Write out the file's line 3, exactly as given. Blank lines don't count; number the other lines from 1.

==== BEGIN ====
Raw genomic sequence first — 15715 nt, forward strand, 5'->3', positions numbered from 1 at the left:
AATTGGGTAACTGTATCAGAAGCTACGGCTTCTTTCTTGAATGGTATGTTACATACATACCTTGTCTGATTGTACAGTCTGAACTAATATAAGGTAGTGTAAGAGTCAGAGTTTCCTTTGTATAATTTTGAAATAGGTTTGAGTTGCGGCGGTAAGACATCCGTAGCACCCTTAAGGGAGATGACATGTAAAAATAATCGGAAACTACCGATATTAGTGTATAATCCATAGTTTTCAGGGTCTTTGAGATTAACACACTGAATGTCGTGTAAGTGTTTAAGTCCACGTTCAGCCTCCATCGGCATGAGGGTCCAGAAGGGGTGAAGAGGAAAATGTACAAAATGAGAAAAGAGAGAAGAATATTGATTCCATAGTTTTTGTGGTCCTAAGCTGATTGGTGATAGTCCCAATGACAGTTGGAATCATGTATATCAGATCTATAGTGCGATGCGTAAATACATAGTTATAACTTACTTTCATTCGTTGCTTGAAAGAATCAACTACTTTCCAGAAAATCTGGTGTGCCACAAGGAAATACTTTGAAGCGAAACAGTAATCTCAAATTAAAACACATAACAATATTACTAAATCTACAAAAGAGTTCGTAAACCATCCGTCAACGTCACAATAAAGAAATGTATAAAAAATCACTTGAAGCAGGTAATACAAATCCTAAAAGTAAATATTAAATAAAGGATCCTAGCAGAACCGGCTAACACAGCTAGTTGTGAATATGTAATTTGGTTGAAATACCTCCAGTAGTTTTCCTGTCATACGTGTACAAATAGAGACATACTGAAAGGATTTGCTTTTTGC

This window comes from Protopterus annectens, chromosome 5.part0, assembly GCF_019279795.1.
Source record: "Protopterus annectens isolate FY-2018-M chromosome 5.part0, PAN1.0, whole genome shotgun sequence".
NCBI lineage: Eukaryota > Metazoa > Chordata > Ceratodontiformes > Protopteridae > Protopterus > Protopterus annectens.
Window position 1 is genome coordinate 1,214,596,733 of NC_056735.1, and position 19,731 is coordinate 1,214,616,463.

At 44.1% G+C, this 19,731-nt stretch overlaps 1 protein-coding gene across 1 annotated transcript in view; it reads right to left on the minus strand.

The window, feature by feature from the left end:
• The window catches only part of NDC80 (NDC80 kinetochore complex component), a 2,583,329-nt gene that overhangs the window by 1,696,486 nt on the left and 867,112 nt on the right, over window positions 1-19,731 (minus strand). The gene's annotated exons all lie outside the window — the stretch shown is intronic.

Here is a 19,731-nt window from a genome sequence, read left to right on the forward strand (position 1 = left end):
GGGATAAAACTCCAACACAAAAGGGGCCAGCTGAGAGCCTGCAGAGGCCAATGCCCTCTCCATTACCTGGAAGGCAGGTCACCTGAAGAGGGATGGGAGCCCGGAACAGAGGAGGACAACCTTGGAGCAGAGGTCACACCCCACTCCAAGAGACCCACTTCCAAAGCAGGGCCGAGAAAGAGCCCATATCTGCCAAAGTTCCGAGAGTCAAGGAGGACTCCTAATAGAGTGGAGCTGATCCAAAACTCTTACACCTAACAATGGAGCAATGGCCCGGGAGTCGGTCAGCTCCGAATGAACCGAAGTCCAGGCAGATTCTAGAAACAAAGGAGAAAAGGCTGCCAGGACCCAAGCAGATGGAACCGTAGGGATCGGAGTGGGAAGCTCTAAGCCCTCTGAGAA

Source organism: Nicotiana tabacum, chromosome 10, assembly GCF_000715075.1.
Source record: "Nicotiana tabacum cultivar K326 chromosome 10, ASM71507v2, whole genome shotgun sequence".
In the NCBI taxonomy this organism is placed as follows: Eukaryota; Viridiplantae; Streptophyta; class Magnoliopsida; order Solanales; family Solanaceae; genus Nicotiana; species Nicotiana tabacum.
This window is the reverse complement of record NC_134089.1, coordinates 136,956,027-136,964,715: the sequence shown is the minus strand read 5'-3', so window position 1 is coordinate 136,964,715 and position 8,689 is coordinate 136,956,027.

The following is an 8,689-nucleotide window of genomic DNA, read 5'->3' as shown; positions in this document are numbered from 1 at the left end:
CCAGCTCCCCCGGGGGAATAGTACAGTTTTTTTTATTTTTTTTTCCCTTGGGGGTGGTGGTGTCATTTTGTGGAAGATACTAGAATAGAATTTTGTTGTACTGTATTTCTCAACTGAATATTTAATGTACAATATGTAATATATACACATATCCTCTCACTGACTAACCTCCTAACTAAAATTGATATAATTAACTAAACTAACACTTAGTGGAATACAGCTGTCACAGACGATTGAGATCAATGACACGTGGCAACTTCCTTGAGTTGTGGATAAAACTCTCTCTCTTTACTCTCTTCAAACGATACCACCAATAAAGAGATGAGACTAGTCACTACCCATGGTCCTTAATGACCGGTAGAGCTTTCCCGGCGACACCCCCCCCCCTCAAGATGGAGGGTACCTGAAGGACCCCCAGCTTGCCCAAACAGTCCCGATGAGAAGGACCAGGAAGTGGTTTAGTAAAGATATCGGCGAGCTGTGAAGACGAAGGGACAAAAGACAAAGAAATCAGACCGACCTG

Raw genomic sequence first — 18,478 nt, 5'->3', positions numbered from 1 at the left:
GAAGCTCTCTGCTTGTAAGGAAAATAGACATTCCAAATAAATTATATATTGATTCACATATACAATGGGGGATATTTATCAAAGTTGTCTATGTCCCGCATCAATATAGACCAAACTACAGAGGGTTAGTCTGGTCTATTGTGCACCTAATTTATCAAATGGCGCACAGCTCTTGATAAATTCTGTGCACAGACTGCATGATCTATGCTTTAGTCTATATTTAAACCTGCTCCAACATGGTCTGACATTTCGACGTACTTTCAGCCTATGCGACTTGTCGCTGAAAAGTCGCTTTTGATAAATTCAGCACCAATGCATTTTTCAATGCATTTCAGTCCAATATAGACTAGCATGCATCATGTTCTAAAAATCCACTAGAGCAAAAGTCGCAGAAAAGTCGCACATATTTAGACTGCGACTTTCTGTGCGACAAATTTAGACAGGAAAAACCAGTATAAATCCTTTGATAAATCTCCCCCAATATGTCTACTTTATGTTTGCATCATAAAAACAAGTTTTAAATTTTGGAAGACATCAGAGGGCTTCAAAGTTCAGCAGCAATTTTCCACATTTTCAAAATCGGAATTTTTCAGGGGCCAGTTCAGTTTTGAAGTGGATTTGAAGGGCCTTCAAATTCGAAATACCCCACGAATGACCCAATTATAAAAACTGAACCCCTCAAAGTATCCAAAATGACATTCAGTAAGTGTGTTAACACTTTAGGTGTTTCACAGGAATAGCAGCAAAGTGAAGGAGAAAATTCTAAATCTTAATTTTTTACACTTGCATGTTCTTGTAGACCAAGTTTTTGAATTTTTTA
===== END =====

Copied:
This window comes from Protopterus annectens, chromosome 5.part0, assembly GCF_019279795.1.